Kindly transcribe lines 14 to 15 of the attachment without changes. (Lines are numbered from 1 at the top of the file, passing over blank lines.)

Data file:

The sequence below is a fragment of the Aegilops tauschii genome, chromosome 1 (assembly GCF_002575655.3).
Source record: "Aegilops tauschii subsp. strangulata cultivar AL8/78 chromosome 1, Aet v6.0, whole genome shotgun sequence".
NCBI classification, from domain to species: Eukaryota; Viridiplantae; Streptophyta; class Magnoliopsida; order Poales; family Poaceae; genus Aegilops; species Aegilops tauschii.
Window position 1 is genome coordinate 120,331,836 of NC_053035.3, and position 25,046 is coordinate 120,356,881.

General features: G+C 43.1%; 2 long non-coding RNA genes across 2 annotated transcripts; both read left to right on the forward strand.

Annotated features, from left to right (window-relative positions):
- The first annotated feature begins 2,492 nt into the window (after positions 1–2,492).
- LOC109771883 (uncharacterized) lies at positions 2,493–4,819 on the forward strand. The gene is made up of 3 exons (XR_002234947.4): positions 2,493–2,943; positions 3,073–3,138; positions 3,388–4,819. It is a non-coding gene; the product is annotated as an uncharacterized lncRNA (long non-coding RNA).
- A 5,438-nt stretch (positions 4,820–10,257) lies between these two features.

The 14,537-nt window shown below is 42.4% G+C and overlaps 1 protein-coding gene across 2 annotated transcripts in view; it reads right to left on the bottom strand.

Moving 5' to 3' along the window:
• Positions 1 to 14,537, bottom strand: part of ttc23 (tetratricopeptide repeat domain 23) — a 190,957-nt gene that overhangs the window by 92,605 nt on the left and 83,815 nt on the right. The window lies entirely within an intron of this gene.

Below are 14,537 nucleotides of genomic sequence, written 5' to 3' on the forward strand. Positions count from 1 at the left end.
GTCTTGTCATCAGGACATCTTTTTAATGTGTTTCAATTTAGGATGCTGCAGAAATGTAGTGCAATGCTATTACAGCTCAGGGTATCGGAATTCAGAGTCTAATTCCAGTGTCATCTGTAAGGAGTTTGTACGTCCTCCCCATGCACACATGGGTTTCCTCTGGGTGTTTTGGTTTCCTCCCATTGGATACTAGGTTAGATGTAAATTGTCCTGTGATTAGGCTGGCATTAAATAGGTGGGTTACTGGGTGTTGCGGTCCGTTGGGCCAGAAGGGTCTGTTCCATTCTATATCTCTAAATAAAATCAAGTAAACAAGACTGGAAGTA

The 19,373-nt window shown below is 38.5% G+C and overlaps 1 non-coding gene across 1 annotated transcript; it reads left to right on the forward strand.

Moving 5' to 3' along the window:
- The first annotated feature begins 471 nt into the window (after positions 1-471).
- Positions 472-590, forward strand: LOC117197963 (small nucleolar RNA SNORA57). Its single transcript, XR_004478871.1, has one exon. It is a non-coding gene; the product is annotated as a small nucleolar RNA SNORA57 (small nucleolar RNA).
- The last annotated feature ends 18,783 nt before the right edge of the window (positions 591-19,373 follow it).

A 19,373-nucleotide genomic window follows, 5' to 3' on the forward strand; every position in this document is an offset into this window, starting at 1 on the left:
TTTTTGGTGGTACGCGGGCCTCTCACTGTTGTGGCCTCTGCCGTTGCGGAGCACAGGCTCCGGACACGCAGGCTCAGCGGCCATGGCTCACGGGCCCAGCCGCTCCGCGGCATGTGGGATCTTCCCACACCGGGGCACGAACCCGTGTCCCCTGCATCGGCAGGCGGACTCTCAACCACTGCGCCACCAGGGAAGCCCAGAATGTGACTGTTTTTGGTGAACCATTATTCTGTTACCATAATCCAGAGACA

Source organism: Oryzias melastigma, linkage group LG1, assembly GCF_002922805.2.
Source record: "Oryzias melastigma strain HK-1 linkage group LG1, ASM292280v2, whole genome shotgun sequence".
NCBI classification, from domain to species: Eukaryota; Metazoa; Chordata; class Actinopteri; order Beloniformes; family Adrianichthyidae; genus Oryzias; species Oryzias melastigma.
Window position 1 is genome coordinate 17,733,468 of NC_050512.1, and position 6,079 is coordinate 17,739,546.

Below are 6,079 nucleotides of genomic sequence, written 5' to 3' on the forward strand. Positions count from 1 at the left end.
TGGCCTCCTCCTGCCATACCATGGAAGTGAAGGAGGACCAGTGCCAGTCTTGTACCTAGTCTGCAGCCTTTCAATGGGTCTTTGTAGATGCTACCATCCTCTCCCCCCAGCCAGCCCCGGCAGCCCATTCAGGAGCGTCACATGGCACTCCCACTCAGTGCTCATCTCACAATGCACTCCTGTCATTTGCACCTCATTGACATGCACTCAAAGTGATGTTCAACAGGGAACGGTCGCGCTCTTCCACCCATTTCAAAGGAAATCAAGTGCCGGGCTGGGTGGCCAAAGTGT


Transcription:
GTCTTGTCATCAGGACATCTTTTTAATGTGTTTCAATTTAGGATGCTGCAGAAATGTAGTGCAATGCTATTACAGCTCAGGGTATCGGAATTCAGAGTCTAATTCCAGTGTCATCTGTAAGGAGTTTGTACGTCCTCCCCATGCACACATGGGTTTCCTCTGGGTGTTTTGGTTTCCTCCCATTGGATACTAGGTTAGATGTAAATTGTCCTGTGATTAGGCTGGCATTAAATAGGTGGGTTACTGGGTGTTGCGGTCCGTTGGGCCAGAAGGGTCTGTTCCATTCTATATCTCTAAATAAAATCAAGTAAACAAGACTGGAAGTA

The 19,373-nt window shown below is 38.5% G+C and overlaps 1 non-coding gene across 1 annotated transcript; it reads left to right on the forward strand.